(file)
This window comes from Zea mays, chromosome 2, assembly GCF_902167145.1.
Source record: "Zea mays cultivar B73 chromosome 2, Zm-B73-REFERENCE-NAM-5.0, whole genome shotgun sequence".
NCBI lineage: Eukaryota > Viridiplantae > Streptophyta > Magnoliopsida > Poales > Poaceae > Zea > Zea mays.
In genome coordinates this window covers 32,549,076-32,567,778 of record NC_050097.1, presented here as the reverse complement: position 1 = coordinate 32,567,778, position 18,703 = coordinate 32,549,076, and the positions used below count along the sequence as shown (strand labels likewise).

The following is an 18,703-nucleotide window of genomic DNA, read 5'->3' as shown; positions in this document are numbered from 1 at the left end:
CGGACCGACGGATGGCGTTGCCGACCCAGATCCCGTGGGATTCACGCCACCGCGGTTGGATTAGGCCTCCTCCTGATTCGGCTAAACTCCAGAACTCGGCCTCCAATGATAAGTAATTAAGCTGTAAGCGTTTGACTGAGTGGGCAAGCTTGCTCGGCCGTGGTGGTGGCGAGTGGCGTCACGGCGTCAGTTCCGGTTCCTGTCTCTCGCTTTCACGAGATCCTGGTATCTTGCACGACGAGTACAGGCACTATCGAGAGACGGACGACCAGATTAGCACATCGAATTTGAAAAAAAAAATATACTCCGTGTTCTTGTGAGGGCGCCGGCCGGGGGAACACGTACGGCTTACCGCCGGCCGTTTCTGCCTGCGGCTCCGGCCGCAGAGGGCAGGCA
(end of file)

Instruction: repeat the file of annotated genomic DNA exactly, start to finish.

This window comes from Zea mays, chromosome 2, assembly GCF_902167145.1.
Source record: "Zea mays cultivar B73 chromosome 2, Zm-B73-REFERENCE-NAM-5.0, whole genome shotgun sequence".
NCBI lineage: Eukaryota > Viridiplantae > Streptophyta > Magnoliopsida > Poales > Poaceae > Zea > Zea mays.
In genome coordinates this window covers 32,549,076-32,567,778 of record NC_050097.1, presented here as the reverse complement: position 1 = coordinate 32,567,778, position 18,703 = coordinate 32,549,076, and the positions used below count along the sequence as shown (strand labels likewise).

The following is an 18,703-nucleotide window of genomic DNA, read 5'->3' as shown; positions in this document are numbered from 1 at the left end:
CGGACCGACGGATGGCGTTGCCGACCCAGATCCCGTGGGATTCACGCCACCGCGGTTGGATTAGGCCTCCTCCTGATTCGGCTAAACTCCAGAACTCGGCCTCCAATGATAAGTAATTAAGCTGTAAGCGTTTGACTGAGTGGGCAAGCTTGCTCGGCCGTGGTGGTGGCGAGTGGCGTCACGGCGTCAGTTCCGGTTCCTGTCTCTCGCTTTCACGAGATCCTGGTATCTTGCACGACGAGTACAGGCACTATCGAGAGACGGACGACCAGATTAGCACATCGAATTTGAAAAAAAAAATATACTCCGTGTTCTTGTGAGGGCGCCGGCCGGGGGAACACGTACGGCTTACCGCCGGCCGTTTCTGCCTGCGGCTCCGGCCGCAGAGGGCAGGCA